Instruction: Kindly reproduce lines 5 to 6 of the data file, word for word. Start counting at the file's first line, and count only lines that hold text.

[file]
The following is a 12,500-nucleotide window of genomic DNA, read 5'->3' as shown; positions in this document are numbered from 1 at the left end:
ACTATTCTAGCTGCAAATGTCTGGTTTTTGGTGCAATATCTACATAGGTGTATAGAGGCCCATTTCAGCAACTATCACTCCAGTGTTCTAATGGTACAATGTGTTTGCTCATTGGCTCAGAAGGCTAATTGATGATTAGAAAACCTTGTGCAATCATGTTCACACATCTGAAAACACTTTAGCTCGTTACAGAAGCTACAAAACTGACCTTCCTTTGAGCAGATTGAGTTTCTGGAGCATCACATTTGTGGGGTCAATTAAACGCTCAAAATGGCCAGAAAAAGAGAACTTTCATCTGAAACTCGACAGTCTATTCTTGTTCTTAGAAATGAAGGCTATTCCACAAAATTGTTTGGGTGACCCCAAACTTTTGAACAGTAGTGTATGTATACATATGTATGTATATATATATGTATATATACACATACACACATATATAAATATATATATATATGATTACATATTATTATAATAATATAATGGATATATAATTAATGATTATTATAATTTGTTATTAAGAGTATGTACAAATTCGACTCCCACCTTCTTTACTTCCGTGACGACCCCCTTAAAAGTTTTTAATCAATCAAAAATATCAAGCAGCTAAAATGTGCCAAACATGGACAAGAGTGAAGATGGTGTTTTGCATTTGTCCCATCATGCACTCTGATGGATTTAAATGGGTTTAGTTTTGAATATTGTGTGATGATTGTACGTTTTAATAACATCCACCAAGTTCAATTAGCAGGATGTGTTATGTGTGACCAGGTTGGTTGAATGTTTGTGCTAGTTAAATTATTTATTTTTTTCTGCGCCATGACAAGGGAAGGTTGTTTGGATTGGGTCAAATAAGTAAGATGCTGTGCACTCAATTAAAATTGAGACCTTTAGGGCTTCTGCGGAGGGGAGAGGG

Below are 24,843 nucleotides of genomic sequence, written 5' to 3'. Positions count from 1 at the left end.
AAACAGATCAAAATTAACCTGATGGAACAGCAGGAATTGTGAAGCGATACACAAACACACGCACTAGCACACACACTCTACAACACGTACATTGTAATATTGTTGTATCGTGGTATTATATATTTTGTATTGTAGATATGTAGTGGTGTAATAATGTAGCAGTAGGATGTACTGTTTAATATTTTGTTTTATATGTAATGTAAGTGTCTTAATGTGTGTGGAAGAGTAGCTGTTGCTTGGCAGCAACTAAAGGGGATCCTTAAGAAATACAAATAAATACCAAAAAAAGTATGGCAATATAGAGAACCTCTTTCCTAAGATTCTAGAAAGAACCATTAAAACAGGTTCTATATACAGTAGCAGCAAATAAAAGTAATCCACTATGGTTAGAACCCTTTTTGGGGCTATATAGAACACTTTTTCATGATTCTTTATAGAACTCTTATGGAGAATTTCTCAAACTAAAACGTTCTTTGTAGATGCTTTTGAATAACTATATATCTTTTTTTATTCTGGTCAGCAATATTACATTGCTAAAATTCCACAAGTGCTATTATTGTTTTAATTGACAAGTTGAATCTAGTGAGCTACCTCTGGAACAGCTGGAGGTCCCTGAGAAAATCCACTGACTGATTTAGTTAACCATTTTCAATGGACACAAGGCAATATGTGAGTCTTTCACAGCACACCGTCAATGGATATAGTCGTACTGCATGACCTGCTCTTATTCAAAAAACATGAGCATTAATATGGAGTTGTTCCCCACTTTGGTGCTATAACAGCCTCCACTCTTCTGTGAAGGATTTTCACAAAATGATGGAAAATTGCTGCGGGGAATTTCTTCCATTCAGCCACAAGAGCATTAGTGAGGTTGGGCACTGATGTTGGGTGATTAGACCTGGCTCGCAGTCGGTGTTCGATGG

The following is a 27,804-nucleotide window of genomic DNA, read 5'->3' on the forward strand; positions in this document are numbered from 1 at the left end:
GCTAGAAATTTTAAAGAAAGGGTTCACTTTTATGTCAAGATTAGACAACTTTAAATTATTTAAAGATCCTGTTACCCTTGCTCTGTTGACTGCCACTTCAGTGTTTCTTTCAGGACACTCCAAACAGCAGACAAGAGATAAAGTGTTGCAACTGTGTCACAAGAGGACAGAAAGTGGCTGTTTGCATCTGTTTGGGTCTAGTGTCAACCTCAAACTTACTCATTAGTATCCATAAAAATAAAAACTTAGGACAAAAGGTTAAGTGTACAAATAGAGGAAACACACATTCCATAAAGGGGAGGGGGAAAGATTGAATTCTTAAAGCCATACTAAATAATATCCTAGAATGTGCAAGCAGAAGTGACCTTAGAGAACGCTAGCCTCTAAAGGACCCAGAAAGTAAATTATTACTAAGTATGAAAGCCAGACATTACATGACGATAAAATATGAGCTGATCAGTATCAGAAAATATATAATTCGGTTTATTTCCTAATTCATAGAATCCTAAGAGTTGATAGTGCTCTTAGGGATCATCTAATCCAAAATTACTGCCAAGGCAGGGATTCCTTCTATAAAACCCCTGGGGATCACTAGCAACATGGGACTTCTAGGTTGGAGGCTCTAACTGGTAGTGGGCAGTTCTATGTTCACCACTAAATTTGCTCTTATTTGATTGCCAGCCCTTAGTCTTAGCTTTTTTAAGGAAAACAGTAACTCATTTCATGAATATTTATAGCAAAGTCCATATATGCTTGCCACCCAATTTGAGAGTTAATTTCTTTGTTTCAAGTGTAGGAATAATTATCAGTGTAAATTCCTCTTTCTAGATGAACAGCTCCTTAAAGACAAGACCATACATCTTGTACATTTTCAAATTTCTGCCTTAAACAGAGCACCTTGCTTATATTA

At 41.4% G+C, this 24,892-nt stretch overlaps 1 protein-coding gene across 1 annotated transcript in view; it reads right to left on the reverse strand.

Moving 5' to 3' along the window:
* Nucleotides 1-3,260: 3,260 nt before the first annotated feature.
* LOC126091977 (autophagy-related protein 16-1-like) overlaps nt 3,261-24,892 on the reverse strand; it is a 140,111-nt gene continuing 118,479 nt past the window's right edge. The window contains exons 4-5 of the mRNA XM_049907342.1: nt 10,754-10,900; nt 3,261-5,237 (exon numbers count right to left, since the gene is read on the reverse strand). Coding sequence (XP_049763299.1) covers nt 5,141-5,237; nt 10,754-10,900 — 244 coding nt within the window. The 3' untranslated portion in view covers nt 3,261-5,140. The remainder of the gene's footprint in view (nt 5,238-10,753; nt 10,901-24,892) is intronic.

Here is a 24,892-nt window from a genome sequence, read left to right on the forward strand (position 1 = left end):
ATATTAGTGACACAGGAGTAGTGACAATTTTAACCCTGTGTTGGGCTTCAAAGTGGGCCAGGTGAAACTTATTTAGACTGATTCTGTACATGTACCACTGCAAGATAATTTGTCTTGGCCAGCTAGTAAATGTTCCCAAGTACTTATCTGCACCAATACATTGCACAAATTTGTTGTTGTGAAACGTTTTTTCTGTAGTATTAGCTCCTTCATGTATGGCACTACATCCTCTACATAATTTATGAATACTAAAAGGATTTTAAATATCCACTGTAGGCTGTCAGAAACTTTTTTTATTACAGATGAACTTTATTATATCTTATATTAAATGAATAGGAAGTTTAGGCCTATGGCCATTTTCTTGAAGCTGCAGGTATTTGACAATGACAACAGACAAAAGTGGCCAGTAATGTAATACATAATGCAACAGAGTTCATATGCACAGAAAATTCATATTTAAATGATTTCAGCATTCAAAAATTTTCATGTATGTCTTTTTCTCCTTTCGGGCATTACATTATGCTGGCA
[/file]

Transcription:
The following is a 27,804-nucleotide window of genomic DNA, read 5'->3' on the forward strand; positions in this document are numbered from 1 at the left end:
GCTAGAAATTTTAAAGAAAGGGTTCACTTTTATGTCAAGATTAGACAACTTTAAATTATTTAAAGATCCTGTTACCCTTGCTCTGTTGACTGCCACTTCAGTGTTTCTTTCAGGACACTCCAAACAGCAGACAAGAGATAAAGTGTTGCAACTGTGTCACAAGAGGACAGAAAGTGGCTGTTTGCATCTGTTTGGGTCTAGTGTCAACCTCAAACTTACTCATTAGTATCCATAAAAATAAAAACTTAGGACAAAAGGTTAAGTGTACAAATAGAGGAAACACACATTCCATAAAGGGGAGGGGGAAAGATTGAATTCTTAAAGCCATACTAAATAATATCCTAGAATGTGCAAGCAGAAGTGACCTTAGAGAACGCTAGCCTCTAAAGGACCCAGAAAGTAAATTATTACTAAGTATGAAAGCCAGACATTACATGACGATAAAATATGAGCTGATCAGTATCAGAAAATATATAATTCGGTTTATTTCCTAATTCATAGAATCCTAAGAGTTGATAGTGCTCTTAGGGATCATCTAATCCAAAATTACTGCCAAGGCAGGGATTCCTTCTATAAAACCCCTGGGGATCACTAGCAACATGGGACTTCTAGGTTGGAGGCTCTAACTGGTAGTGGGCAGTTCTATGTTCACCACTAAATTTGCTCTTATTTGATTGCCAGCCCTTAGTCTTAGCTTTTTTAAGGAAAACAGTAACTCATTTCATGAATATTTATAGCAAAGTCCATATATGCTTGCCACCCAATTTGAGAGTTAATTTCTTTGTTTCAAGTGTAGGAATAATTATCAGTGTAAATTCCTCTTTCTAGATGAACAGCTCCTTAAAGACAAGACCATACATCTTGTACATTTTCAAATTTCTGCCTTAAACAGAGCACCTTGCTTATATTA